After uninviting Treadstone, Cernovich introduced the concept of the “new right” in an interview with Paul Joseph Watson, editor-at-large of the conspiracy theory website Infowars, denouncing white supremacist messages spread by some members of the “alt-right." After the interview, Watson also peddled the concept of a “new right” to his fan base on social media, claiming that “there are two ‘Alt-Rights’” and that one faction is “more accurately described as the New Right.” Watson claimed the “new right” includes people who wear Trump hats, “create memes [and] have fun.” This group, he wrote, is entirely separate from “a tiny fringe minority” of people under the “alt-right” banner who “obsess about Jews, racial superiority and Adolf Hitler.”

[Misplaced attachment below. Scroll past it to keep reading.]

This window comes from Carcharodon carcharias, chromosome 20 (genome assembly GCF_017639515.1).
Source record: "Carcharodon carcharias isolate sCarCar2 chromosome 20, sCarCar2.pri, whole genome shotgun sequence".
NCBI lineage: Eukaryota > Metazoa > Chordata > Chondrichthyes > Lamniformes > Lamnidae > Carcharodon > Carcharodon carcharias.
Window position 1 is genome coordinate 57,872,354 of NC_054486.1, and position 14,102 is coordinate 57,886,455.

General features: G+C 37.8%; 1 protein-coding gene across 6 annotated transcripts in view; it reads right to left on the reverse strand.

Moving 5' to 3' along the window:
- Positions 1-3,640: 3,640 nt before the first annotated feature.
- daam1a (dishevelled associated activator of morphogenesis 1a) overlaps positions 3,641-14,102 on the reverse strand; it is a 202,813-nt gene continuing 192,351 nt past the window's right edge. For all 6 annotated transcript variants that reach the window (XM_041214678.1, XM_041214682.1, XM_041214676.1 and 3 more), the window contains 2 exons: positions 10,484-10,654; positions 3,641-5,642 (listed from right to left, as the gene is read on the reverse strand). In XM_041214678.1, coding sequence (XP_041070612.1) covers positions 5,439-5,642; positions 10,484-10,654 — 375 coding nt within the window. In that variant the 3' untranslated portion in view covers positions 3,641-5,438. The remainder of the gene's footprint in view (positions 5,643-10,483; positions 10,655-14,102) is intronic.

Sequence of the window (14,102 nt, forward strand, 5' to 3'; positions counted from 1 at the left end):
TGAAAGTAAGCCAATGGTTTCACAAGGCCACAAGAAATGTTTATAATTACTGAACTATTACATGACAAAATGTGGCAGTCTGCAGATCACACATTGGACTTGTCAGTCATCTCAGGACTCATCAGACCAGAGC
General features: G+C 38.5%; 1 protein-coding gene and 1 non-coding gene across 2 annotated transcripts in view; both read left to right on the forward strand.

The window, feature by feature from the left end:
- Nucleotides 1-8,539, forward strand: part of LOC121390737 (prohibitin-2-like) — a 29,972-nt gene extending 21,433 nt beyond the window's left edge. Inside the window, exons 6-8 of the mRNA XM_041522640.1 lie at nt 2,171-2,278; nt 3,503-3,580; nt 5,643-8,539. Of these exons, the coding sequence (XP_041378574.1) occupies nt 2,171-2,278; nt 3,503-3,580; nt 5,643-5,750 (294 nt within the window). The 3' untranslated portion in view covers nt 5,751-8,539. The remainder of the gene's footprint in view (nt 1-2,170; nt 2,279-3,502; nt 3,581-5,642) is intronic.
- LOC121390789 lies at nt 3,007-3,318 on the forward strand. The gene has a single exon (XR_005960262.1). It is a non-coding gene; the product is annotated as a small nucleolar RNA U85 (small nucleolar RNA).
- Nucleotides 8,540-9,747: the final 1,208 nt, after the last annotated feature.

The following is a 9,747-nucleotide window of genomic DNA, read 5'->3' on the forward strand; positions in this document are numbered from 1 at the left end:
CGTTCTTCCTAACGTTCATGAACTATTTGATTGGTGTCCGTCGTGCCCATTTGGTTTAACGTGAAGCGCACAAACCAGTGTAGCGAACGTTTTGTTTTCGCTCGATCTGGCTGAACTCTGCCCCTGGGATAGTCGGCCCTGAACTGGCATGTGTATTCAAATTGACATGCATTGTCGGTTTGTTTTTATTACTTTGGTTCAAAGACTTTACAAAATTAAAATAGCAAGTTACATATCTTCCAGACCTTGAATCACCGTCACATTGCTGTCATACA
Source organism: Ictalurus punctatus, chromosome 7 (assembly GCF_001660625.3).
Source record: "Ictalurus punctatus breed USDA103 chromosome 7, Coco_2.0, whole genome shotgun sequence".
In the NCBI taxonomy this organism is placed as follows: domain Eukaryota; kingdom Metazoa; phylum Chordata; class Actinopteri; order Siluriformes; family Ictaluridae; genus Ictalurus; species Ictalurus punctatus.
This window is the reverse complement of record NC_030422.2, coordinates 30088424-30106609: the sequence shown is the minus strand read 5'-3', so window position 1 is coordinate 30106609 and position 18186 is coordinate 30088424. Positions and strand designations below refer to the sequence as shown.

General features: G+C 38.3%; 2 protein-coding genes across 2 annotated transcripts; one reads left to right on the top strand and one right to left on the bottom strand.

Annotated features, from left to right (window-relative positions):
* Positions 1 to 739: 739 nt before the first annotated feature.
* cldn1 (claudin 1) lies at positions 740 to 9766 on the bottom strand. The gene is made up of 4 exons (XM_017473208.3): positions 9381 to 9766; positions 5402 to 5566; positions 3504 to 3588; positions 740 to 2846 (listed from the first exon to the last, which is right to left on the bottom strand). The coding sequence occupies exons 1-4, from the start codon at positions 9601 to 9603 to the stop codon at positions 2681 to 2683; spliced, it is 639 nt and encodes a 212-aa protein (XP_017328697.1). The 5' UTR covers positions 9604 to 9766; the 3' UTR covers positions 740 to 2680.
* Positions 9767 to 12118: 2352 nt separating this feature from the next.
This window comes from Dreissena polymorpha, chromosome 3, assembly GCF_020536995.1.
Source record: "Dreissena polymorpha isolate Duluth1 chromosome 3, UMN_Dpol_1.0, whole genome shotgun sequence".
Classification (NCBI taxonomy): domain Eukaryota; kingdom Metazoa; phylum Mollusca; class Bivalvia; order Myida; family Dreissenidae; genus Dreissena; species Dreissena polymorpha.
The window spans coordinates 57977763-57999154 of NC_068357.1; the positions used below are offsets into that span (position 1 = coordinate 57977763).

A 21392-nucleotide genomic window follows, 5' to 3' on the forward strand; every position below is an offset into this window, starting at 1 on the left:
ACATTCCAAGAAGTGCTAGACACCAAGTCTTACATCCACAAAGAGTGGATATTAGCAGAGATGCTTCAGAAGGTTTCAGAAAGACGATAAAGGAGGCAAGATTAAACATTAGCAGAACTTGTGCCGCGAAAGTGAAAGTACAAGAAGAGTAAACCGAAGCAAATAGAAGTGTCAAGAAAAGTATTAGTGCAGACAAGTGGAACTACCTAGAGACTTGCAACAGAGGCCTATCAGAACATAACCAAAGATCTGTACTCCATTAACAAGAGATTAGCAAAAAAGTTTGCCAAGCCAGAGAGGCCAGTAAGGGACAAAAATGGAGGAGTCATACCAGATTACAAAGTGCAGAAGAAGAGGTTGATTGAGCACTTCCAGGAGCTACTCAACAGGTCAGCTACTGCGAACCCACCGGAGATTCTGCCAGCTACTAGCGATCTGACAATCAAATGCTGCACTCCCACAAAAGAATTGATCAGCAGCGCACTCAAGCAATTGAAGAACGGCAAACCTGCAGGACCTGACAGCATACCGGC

The public relations move worked, and soon many other notable pro-Trump new-media personalities were clustered under the “new right” brand coined by Cernovich. They included Vox Day, who wrote a manifesto on what it means to be “alt-right” that claimed “diversity + proximity = war”; “alt-right” poster boy Milo Yiannopoulos, who praised the group's membership; The Gateway Pundit’s Lucian Wintrich, who made an “alt-right” hand signal in the White House briefing room; and blogger Stefan Molyneux, who receives wide praise among white nationalist groups.